How much do you know about how the packaging of your ice cream was made, or the benches at a nearby park? Meet Ali Sinan Ozturk, an Industrial Product Designer from Turkey. He has designed the everyday and novel items we rarely think about, from salt & pepper shakers to urinals. Most recently, he has been hard at work (and play) designing waterslides and structures for water parks! He spent some time with us to share his story with us.
Please tell me a little about your own background, and how that led you to become an industrial designer.
One day, I saw the production process of a CNC machine producing springs. That piqued my interest in manufacturing and design. This was a milestone in my life. At that time, I was studying business management, so I changed my plans and switched to design school. I enrolled at the TOBB University of Economics and Technology in the Industrial Design department. I completed graduate studies in four years. In the meantime, I gained a full year’s professional experience through joint education.
You have wide-ranging experience in the design of industrial products – from medical products to your current role in water slide design. What is the common thread of industrial product design that you enjoy most in these diverse projects?
As industrial designers, we seek out problems. If there’s none, we create problems and then solve them by designing a new product. This is a never-ending cycle. I like to be the problem-solver. It is exciting to try new forms, methods and materials to solve the problems and overcome constraints. If my approach or new method works, I become the happiest person in the world. But it is not easy to convince people to accept unusual designs with different methods or different materials. The challenge is to be firm in facing the usual approaches, because every different approach opens a new door and with it comes surprises, which also require new decisions at every step.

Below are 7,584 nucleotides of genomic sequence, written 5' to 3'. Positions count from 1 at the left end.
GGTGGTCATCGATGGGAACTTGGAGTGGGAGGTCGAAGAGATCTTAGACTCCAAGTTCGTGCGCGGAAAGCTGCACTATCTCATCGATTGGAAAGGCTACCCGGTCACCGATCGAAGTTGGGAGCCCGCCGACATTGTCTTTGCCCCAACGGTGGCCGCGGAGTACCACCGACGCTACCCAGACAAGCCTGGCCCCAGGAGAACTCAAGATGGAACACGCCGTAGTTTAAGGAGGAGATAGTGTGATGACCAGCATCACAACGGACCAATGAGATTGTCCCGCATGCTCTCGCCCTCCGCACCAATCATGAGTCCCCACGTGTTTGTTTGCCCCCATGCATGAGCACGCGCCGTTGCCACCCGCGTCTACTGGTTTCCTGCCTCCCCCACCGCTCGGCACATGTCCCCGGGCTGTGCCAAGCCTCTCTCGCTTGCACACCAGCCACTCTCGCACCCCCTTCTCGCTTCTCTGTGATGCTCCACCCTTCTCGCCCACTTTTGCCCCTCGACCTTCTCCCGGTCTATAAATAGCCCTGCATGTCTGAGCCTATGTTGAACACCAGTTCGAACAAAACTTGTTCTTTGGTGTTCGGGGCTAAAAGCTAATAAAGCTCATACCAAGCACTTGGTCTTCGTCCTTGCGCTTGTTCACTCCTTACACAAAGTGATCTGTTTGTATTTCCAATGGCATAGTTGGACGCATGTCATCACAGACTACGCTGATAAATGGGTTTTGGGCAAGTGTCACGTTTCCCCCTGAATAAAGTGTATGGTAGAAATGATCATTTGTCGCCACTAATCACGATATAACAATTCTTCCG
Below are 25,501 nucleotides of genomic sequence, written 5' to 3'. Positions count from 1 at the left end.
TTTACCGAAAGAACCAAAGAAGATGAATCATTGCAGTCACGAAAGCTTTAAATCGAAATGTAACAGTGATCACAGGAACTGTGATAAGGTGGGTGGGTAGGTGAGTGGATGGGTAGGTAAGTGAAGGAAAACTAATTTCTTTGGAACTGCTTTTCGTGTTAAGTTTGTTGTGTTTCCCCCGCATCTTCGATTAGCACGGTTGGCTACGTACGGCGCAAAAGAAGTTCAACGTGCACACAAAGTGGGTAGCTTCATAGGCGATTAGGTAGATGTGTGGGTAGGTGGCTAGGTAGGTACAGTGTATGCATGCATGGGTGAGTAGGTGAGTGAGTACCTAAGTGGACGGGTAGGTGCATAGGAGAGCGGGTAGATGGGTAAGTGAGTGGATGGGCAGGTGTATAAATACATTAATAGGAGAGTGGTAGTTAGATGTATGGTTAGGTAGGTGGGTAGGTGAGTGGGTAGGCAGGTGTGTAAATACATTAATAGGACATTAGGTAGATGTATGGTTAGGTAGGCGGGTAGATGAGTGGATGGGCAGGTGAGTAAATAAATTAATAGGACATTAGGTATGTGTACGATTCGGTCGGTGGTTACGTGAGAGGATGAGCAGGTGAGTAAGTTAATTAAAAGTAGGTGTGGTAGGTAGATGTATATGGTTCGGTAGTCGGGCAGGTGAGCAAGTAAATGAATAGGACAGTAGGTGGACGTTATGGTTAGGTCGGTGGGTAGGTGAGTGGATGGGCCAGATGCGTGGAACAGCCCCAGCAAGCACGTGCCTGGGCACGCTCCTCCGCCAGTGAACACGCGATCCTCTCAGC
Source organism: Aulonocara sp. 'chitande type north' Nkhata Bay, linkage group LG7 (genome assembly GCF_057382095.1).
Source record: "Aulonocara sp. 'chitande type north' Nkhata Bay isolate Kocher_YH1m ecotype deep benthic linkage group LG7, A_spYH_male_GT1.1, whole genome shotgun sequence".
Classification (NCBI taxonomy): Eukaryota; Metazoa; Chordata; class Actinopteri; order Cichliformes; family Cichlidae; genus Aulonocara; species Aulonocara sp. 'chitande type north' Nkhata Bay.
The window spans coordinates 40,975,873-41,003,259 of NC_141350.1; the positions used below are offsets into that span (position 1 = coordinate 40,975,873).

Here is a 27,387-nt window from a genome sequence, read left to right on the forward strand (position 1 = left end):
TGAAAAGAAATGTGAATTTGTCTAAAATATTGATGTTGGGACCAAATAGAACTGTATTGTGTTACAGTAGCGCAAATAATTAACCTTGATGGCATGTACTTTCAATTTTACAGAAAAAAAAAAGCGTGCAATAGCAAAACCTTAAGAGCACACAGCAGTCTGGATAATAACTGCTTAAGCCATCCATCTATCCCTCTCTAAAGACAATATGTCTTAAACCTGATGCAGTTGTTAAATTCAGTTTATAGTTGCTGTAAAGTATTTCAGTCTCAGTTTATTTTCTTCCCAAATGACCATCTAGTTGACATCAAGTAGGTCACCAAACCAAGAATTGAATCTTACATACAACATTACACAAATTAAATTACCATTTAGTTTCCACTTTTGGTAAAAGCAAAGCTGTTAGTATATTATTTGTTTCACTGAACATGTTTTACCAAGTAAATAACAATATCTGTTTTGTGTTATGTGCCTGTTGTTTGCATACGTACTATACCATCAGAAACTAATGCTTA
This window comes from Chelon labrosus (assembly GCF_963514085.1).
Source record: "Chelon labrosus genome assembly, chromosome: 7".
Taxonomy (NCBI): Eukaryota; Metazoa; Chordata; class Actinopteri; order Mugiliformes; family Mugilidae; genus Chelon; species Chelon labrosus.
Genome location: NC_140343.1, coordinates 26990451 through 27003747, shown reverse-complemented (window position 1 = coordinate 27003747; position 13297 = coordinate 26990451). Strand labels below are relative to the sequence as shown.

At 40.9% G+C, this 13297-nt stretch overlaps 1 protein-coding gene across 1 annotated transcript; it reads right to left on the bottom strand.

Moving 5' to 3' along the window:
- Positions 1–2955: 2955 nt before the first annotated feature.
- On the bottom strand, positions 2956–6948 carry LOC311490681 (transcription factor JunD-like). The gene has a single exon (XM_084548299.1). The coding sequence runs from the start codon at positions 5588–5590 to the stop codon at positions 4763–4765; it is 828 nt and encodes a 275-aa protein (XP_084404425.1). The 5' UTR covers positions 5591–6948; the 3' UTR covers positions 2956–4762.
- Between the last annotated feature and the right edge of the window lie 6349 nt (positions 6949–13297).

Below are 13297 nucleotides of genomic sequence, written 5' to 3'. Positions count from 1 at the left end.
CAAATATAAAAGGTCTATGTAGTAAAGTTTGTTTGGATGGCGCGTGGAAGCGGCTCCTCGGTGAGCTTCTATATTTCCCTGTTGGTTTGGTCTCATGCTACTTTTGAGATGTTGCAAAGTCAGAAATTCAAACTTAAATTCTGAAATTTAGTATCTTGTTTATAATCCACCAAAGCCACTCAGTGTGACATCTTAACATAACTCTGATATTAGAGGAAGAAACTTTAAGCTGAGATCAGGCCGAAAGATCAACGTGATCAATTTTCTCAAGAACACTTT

On a related note, how do you choose the projects you’d like to work on next?
I believe in working in different areas because new production methods and materials help me to develop and improve my career. I also push myself to try innovative approaches and unusual production methods with new design forms, all the while considering the project constraints. I always focus on optimizing our production methods and offering new experiences by thinking outside the box. I transform the existing or new project into a project that I want to work on. I am very lucky to be working in a very niche sector that’s focus is on innovation in product design. Here at Polin Waterparks, we are designing waterslides and water-play attractions with many features.
A key tenant of design, particularly for user experiences, is feedback and iteration. I imagine this could be difficult with such permanent structures, for an audience that can be hard to reach. What is your process for designing the best – the most fun, safe, and unique – water slides and parks?
According to the numbers and insights coming from the consumer research of our marketing department, and also the feedback we get from clients and our own experiences , we determine the important key points of the waterslide — the main features. For example, is it going to be a ride that is thrilling or more smooth? A family slide or racing slide? Multilane or a tunnel or an open slide or a combined fusion slide? We also consider the theme of the slide. Then, I am only limited by my imagination. That’s what I like about my job. Of course, we are always considering standards, too, like EN, ASTM, CSEI and, of course, our own Polin Waterparks Standards to ensure safety.
I work on new slide paths that have never been tried before and new slide experiences and also different manufacturing technologies and effects and technology-integrated waterslides. Going back to your question about iterations, yes, the design process is completely about iterations. Iterations are what bring your design to perfection.
Thank you for sharing your experiences with us, Ali! For more of Ali’s work, check out his portfolio here.